educational achievement measured in years of formal edu- There are no published reports of motivation or its con- cation (Wood & Felton, 1994) and poorer math skills (Nuss- verse, apathy, associated with brain-injury-related ADHD.
baum et al., 1990). In contrast, academic function associated Against this background, we set out to study ADHD in with brain-injury-related ADHD has not been studied.
children with neuroimaging evidence of focal stroke le-sions, controlling for age, gender, socioeconomic status(SES), and the presence of and timing of onset of a chronic Adaptive Function
non-central nervous system (non-CNS) medical condition.
Over 70% of children with idiopathic ADHD in an epide- (See Table 1 for categorization of ADHD with onset after miological study had deficits in adaptive function (Costello the diagnosis of the respective medical condition: stroke et al., 1996). These deficits are often considered markers of and chronic non-CNS disorders.) We hypothesized, first, more severe and pervasive impairments in this population that significantly more children with stroke than controls (Shelton et al., 1998). However, adaptive function (Max would have a lifetime history of the full ADHD syndrome.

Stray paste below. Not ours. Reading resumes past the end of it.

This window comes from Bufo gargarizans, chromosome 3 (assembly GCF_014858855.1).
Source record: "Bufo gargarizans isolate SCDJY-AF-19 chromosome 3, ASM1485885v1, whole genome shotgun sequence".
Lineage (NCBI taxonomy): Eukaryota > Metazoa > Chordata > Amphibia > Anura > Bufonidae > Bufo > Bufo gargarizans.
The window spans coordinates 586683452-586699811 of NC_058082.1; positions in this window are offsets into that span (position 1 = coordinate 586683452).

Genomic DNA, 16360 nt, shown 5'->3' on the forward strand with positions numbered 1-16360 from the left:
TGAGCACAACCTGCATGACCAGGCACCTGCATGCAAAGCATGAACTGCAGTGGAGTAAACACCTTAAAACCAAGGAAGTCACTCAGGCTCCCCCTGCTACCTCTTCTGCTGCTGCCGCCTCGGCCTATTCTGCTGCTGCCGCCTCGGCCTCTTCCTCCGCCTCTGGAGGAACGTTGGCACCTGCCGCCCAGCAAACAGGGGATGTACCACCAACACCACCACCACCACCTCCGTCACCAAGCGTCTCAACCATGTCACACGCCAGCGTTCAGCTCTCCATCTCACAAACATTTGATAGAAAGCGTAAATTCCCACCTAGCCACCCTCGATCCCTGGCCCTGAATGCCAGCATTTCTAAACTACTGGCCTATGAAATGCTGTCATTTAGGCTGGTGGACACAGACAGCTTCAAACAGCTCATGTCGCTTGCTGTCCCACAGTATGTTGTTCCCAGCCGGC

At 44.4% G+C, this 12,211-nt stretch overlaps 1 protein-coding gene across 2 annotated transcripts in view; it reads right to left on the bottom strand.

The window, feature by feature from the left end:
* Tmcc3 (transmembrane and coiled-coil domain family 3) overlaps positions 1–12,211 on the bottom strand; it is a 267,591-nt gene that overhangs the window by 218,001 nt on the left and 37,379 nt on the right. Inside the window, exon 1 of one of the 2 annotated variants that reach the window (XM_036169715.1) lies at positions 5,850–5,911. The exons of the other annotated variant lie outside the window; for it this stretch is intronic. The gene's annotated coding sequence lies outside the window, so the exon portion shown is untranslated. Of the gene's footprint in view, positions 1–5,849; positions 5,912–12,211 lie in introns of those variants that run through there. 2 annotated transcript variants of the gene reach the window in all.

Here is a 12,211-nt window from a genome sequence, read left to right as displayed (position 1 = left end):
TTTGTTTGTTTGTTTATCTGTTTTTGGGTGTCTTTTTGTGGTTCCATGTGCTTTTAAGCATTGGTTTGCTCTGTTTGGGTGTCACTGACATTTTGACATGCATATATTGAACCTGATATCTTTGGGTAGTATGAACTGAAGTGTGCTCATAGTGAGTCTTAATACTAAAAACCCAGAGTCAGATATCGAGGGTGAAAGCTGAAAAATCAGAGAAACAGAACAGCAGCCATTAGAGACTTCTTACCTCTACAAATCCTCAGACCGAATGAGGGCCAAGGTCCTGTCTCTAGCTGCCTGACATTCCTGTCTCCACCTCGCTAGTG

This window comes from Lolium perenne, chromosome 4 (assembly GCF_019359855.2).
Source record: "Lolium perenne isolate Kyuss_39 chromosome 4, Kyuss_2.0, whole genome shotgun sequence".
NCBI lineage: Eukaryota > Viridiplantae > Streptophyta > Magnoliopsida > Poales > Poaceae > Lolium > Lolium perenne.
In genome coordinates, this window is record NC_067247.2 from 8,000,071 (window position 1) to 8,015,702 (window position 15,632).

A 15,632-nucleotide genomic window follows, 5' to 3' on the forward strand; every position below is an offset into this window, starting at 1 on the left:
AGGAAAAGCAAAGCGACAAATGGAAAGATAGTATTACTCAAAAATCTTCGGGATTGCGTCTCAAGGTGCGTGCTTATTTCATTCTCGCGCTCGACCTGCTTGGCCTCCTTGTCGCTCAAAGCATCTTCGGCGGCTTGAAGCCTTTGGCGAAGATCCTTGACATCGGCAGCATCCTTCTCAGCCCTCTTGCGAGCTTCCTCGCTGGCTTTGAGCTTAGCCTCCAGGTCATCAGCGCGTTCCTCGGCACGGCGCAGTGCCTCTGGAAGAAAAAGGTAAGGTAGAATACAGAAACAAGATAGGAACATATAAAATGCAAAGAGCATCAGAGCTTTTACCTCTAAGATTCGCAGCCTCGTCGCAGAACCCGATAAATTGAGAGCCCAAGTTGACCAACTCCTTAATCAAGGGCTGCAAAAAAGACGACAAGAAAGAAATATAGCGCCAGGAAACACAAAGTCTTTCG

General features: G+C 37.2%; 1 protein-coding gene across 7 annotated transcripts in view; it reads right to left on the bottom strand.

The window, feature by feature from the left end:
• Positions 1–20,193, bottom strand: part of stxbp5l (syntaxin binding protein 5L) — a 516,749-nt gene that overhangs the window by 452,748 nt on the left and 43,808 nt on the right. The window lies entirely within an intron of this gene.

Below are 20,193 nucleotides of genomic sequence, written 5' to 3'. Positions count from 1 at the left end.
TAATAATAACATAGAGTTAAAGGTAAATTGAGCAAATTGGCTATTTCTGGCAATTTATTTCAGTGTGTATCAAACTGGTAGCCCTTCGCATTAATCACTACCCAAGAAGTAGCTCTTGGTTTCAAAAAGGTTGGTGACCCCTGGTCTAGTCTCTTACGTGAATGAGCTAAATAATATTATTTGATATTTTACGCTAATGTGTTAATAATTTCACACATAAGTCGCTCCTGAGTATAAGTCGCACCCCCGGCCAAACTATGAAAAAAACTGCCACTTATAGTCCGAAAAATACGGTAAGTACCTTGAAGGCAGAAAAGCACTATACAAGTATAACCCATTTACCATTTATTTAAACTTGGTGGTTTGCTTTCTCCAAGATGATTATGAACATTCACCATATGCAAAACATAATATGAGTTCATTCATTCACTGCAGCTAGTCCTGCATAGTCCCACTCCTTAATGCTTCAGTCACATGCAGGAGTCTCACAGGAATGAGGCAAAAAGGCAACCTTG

et al., in press) or overall disability (Gerring et al., 1998) Second, we hypothesized that when children with a lifetime associated with brain-injury-related ADHD has been stud- history of the full ADHD syndrome and children with only ied only in childhood TBI. Taken together, these studies ADHD traits (defined below) were considered as one group indicate significantly worse functioning in brain-injury- (lifetime ADHD0Traits), significantly more children with related ADHD participants regardless of whether the sam- stroke than medical controls would exhibit lifetime ADHD0 ples included a full range of injury severity or only more Traits. Third, we hypothesized that children with current ADHD0Traits (i.e., excluding resolved ADHD cases) woulddemonstrate significantly more impairments in intellectual,academic, adaptive, and executive functions as well as mo- Executive Function